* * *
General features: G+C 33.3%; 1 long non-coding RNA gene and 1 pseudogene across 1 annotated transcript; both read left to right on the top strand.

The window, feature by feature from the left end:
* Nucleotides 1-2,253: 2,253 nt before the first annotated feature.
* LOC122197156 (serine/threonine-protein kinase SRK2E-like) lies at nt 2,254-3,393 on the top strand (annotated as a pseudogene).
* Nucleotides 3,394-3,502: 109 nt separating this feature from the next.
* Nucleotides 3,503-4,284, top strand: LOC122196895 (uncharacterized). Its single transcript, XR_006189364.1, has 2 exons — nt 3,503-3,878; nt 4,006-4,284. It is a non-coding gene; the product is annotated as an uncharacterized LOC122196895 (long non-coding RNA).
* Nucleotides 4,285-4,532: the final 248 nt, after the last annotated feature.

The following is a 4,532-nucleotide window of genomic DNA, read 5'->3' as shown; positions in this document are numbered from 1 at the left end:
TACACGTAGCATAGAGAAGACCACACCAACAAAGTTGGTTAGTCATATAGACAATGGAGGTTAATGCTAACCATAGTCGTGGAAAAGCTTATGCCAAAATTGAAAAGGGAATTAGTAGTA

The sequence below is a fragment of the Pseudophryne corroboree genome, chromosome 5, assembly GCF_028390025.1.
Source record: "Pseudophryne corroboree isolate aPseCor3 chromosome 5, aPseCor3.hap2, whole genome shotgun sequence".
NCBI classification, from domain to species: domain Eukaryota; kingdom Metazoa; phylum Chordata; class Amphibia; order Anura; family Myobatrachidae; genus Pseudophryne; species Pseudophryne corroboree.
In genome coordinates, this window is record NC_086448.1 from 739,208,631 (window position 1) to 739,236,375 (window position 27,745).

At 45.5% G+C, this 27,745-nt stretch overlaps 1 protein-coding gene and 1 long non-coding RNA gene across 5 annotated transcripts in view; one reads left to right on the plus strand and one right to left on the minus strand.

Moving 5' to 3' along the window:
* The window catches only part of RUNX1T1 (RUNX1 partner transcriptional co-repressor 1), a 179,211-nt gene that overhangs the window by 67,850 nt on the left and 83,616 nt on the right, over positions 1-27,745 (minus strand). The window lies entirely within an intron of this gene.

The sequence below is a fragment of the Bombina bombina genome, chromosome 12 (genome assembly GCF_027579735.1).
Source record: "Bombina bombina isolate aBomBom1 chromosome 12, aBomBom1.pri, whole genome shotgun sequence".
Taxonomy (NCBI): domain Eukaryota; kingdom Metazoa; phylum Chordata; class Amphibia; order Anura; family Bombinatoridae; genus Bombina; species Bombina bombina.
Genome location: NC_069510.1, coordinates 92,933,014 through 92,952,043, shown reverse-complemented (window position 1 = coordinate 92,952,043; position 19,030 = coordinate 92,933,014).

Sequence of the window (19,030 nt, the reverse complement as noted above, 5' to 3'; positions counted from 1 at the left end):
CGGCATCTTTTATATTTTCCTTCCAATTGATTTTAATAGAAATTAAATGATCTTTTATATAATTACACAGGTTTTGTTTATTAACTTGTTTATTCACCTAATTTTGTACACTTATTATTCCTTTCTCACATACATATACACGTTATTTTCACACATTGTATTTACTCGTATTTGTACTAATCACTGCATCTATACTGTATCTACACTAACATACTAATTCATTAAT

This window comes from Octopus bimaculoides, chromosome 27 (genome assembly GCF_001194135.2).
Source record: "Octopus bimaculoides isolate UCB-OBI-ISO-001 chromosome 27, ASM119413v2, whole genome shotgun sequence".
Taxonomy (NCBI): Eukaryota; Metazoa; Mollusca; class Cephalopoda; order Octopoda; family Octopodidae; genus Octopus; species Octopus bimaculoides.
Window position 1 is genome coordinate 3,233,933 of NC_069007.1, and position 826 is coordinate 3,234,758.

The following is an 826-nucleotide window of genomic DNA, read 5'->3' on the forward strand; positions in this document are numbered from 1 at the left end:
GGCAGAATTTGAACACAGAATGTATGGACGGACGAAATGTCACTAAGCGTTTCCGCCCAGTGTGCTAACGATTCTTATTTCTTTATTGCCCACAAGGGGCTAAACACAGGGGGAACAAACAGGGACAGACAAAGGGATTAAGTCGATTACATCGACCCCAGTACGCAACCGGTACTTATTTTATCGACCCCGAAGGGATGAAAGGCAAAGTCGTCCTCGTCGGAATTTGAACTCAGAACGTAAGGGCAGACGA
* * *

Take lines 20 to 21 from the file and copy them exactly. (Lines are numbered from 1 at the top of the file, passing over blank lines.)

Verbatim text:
Genome location: NC_069510.1, coordinates 92,933,014 through 92,952,043, shown reverse-complemented (window position 1 = coordinate 92,952,043; position 19,030 = coordinate 92,933,014).

Sequence of the window (19,030 nt, the reverse complement as noted above, 5' to 3'; positions counted from 1 at the left end):